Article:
Iron Status Is Associated with Endurance Performance and Training in Female Rowers


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Abstract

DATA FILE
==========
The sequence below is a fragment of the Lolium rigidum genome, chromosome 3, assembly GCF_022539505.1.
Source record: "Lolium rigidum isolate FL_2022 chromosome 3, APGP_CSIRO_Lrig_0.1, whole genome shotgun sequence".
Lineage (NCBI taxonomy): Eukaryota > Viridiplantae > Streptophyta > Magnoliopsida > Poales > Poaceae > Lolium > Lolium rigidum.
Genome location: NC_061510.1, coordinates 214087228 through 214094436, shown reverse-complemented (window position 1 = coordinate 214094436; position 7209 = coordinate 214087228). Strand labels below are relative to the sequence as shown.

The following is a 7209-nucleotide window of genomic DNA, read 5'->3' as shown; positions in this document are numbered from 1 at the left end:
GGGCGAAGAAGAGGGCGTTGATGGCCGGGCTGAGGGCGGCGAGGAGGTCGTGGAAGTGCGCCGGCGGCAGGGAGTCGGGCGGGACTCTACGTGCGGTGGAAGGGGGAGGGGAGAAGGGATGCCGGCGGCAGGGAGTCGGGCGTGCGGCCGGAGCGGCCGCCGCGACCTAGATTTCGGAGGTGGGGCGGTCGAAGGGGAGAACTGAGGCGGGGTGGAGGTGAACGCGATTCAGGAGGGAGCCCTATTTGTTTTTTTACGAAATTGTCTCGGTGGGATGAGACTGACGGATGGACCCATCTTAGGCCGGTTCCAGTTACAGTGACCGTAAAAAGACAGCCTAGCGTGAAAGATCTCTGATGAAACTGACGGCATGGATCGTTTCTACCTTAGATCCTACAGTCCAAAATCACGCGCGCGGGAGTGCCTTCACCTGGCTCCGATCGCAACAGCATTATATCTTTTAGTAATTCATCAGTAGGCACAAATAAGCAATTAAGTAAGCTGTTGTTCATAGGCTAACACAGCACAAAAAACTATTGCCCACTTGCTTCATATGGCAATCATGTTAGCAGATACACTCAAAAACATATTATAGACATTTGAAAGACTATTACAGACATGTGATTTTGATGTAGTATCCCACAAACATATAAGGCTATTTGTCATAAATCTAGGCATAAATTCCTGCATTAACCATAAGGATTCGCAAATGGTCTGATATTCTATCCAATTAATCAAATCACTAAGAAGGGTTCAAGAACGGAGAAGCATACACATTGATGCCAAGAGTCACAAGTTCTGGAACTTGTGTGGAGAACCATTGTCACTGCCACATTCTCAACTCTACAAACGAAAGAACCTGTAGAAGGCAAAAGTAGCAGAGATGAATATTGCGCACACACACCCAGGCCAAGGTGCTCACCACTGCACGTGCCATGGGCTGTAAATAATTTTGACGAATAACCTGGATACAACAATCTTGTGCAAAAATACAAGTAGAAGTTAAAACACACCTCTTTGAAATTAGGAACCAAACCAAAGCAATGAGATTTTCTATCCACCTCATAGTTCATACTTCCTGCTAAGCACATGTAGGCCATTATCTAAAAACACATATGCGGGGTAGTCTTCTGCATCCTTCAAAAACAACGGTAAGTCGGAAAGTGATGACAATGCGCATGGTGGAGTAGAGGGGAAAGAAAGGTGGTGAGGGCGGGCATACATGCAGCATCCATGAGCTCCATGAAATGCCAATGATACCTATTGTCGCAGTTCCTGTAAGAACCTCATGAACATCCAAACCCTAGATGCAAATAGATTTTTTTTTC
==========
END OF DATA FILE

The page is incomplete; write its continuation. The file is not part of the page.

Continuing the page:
PurposeStudies in animals and humans show a link between iron depletion without anemia (IDNA) and physical performance. Consequences of IDNA relevant to athletes include reduced endurance and energetic efficiency. We conducted this cross-sectional study to investigate the relationships between iron status, performance, and training in nonanemic female rowers.MethodsIron status (hemoglobin, serum ferritin, soluble transferrin receptor) of 165 rowers was assessed at the beginning of a training season; 27% (n = 44) of rowers were identified as IDNA (serum ferritin < 20.0 μg·L−1) and 10% as anemic (n = 16, hemoglobin < 12.0 g·dL−1). Physical performance of 48 nonanemic rowers (n = 24 normal, n = 24 depleted) was assessed (V˙O2peak, 4-km time, gross energetic efficiency), and training was recorded. Daily training load was calculated using the session RPE method (training duration × intensity rating).ResultsThere were no significant differences between the two groups of iron status in any of the potential confounders of the association between iron status and performance that were tested. Compared with rowers with normal iron status, rowers with depleted iron trained ∼10 min less per day (P = 0.02) and had a 0.3-L·min−1 lower V˙O2peak (P = 0.03). Both serum ferritin and training group (high vs low based on a session RPE of 3200) were positively related to V˙O2peak. Less highly trained rowers with poor iron status had a lower V˙O2peak (−0.32 L·min−1, P = 0.02) and were less energetically efficient (−1.7%, P = 0.09) compared with more highly trained rowers with poor iron status.ConclusionsImpaired iron status is a prevalent problem among female endurance athletes. The relationship between rowers’ iron status and endurance performance varied depending on training load. IDNA may prevent rowers from training as hard, directly affecting their performance.

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